If you want a good feminist cannibal movie, see Raw.
Film | by Jorge Ignacio Castillo
The Bad Batch
RPL film theatre
Watched The Bad Batch in early July. I was unimpressed, so I tweeted the following hot take: “#TheBadBatch is the worst kind of specialty film: overconfident, yet devoid of ideas.”
A couple of weeks later, I got a response from The Bad Batch’s writer/director herself, Ana Lily Amirpour (A Girl Walks Home Alone at Night). She was succinct: “Says you”.
Never mind Amirpour was scouring through weeks-old tweets. I was going to ignore The Bad Batch’s release in Regina. Now, I feel compelled to review it.
In a post-Trump America, a statuesque ex-convict Arlen (model Suki Waterhouse) finds herself in a no-man’s land south of the Texas border. Soon she’s captured by a band of body builder cannibals (that old chestnut), a setback that literally costs her an arm and a leg. Arlen manages to escape and finds shelter in another community-slash-cult, this one ruled by a techno-loving Keanu Reeves.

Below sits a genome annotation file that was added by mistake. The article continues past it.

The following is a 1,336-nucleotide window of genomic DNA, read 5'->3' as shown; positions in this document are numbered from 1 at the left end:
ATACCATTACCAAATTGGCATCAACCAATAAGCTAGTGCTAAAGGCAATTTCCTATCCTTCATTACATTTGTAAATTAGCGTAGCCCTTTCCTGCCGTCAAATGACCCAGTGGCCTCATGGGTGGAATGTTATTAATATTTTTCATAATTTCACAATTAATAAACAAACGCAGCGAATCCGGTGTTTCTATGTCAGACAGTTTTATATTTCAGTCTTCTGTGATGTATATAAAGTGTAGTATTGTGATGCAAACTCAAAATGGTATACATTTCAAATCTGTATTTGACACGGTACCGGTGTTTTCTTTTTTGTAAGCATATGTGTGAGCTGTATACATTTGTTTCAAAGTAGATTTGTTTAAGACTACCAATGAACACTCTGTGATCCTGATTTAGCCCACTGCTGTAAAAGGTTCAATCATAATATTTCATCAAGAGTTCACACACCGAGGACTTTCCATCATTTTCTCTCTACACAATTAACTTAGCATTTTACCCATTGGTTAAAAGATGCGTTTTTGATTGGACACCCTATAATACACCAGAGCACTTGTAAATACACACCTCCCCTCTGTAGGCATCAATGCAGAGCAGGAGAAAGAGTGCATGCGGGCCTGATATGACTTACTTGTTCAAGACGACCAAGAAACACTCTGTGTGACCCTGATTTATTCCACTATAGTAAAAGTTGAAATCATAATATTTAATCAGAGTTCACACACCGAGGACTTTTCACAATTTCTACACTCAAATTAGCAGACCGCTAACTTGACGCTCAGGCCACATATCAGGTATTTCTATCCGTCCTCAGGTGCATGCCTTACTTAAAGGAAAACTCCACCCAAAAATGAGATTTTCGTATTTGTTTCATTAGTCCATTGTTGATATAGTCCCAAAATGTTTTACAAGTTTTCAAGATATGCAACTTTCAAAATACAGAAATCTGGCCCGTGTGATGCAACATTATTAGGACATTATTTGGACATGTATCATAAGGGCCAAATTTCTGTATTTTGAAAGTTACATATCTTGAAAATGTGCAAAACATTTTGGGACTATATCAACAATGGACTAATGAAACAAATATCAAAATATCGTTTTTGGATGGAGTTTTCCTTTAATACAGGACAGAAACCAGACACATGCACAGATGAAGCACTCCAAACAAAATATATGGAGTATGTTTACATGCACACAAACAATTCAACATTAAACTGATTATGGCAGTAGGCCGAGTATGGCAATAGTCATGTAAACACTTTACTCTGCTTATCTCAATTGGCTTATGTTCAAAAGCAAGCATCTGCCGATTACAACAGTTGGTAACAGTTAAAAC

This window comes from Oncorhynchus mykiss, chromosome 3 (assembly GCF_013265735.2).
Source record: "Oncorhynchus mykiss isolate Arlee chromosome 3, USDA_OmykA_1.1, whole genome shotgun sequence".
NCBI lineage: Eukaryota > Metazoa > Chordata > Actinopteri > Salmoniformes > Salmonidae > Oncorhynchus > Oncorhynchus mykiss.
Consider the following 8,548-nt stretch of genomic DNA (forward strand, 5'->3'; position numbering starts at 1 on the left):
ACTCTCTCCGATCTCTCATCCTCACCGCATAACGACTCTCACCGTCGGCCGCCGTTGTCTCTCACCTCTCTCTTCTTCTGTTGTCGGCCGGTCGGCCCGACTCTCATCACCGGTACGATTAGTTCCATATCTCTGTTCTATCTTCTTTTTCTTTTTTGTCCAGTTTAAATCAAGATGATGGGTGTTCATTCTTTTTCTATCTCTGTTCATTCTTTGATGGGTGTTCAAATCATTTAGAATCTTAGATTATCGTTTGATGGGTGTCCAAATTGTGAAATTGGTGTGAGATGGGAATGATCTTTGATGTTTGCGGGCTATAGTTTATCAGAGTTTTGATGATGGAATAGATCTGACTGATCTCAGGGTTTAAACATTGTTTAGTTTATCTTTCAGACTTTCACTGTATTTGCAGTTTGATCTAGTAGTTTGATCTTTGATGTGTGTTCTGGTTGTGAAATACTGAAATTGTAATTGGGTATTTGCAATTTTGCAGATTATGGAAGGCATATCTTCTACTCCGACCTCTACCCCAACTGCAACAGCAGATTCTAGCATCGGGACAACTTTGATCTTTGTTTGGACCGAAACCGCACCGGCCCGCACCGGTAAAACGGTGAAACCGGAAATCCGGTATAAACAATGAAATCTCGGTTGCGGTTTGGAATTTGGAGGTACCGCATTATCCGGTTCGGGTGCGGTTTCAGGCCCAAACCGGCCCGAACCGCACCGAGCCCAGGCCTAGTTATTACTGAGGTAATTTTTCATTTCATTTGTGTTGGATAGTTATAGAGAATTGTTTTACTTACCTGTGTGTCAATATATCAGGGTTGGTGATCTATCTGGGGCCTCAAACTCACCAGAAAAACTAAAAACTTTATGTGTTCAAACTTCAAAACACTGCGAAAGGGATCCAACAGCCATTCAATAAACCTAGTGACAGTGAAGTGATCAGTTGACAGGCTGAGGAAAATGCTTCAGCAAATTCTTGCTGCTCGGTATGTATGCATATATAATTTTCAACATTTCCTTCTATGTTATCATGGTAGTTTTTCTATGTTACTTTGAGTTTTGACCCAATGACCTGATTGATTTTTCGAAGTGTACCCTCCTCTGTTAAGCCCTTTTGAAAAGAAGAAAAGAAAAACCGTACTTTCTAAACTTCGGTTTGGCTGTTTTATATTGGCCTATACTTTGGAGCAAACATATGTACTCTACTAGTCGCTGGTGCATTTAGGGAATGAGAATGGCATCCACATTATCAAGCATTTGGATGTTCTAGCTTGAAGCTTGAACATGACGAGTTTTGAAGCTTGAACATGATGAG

Arlen has revenge in her mind, so she kidnaps a cannibal’s child. It’s all very stupid and senseless, like an avant-garde mad-libs flick.
There’s a lot of back-story that Amirpour hints at, but chooses not to share. This would be a valid approach if something more interesting was happening on screen. Not the case. The outrageous setup feels pointless: somehow, the filmmaker makes hedonism look boring.
There is nothing to be gained from watching The Bad Batch. The barely-there plot and poorly sketched characters (Giovanni Ribisi, Jim Carrey and Keanu are wasted in one-note roles) make the whole endeavour a chore. The one successful aspect, the scenery, can only carry the movie so far. Much like its protagonist, The Bad Batch believes entitlement can get you through the day. Fat chance. ❧